Monday, October 10, 2011

Broaden Your Horizons

I wrote this article for the E-Mason Newsletter that goes out once a month from the Grand Lodge of Minnesota. If you want to subscribe,  fill in your e-mail address in the lower right corner of the Grand Lodge of Minnesota website. I subscribe to all six Area e-newsletters because I like to stay informed of what's going on throughout the state.

Masonic Education is such a broad topic for lodges to deal with when planning a stated communication that I think that lodges avoid educational presentations because they are unable to fully grasp what is expected. As LEO of my lodge, I have been thinking more and more what the brothers want. I think Lodges, and LEO’s in particular, are hit with two major assumptions, 1) that education should only come from the LEO and 2) only Masonic subjects should be discussed in lodge.

The creation of the Lodge Education Officer has been either a boon or a bust for lodges. I have heard from some brothers that the LEO is expected to come to lodge with education every meeting. This is patently wrong. It is the duty of every Mason to continue learning. So how can a LEO get other brothers involved in the education process? As I was thinking about this question, I remembered something that does for individuals and corporations. Amazon runs a website called the Mechanical Turk which enables companies to finish tasks that computers are incapable of doing by using human energy. In the age of the Internet, this is called crowdsourcing. People can look at photos and tag who’s in them or read an article and find word choice problems which computers are incapable of seeing and understanding. LEOs, use crowdsourcing to your advantage. You’re not alone. You don’t need be the only person to present education. Instead, get brothers to write papers or make presentations about subjects that interest them. This brings me to my next point: you needn’t be obsessed with dogfooding.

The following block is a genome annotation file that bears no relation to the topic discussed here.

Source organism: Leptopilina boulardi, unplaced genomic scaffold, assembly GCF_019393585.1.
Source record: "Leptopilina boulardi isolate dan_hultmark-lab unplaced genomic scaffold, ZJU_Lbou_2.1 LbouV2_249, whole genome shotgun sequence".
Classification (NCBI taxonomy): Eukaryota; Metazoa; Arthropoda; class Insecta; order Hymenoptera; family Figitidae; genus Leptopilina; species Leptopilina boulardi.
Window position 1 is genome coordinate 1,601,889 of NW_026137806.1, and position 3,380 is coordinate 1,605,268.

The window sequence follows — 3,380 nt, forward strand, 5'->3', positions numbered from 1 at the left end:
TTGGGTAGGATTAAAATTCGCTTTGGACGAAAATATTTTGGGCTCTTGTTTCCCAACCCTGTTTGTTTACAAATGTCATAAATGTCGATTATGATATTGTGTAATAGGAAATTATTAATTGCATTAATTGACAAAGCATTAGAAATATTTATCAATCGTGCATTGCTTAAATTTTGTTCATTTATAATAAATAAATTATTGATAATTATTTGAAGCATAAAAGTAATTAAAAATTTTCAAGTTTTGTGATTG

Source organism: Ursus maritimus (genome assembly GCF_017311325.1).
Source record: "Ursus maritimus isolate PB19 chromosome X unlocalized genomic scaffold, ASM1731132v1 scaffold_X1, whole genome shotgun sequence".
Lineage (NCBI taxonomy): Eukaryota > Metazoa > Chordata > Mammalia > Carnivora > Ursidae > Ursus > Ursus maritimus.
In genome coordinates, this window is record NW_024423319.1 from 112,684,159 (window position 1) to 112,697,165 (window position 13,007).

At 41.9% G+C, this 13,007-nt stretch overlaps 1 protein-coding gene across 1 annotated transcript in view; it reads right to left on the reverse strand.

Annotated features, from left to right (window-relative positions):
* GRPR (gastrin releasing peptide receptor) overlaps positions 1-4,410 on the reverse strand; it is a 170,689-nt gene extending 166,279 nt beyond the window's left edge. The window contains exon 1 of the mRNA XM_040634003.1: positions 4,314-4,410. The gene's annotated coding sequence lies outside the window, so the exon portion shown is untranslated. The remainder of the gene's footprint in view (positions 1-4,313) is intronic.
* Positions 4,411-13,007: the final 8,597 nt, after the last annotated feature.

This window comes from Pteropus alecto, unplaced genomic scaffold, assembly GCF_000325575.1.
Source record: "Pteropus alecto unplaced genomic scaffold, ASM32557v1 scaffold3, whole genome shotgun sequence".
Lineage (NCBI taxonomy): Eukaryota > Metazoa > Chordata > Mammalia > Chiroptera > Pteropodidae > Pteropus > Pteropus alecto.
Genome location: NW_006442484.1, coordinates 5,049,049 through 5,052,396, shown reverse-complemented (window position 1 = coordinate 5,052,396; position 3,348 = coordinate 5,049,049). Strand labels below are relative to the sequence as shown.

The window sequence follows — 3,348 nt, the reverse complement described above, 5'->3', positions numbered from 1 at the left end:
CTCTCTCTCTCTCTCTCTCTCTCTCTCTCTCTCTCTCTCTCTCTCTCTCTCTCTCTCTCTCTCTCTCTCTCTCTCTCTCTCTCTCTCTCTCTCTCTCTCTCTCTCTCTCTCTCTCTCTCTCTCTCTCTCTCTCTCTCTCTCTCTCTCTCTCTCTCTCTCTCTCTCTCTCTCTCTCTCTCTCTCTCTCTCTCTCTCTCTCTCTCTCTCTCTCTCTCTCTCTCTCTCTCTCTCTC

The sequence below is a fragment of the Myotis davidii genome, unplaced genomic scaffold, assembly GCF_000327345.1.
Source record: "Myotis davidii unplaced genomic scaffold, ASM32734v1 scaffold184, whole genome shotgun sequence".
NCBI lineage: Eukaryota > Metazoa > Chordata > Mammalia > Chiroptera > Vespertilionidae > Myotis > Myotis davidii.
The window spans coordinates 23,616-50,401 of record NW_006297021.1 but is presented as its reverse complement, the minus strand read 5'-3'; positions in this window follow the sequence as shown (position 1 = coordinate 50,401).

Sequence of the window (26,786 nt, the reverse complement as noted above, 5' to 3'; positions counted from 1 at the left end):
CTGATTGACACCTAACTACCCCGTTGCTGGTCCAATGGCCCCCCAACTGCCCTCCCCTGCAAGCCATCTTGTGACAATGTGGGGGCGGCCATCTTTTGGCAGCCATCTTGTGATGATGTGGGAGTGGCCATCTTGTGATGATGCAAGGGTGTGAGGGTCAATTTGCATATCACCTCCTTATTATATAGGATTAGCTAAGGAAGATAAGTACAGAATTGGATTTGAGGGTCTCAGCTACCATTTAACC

Dogfooding is a term used by software and Internet companies to describe using only those products that were created in-house. It’s the idea that if you only use what you make, you will make sure that it is the best. Many in Masonry think that the only truth we need to be in search of comes from inside our ritual. I disagree. Many times, ideas of a non-Masonic nature should be discussed in lodge. I find many interesting articles about new discoveries in space and physics, in philosophy, or art and music that are relevant to or pique the interest of another brother. Many times, any of the aforementioned subjects can relate back to the seven liberal arts and sciences.  We are restricted only from discussing politics and religion in lodge. Again, don’t get bogged down by content. We don’t need to regurgitate everything that Mackey has said, or look at every infinitesimal nuance that may be drawn out from the ritual. Learning what an actual stonemason does or discussing the advances in quantum computing is just as relevant to the modern Mason as the symbolism of the all-seeing eye.

LEO’s, just remember that you’re not along and that you’re not beholden to Masonic subjects. And as always, if you ever do hit a snare, make sure to contact the Grand Lodge’s Education Committee. They are an incredible resource. The Education Committee also publishes an assortment of papers and presentations that can be used in lodge. Education in lodge is not unattainable, it just requires a little planning.

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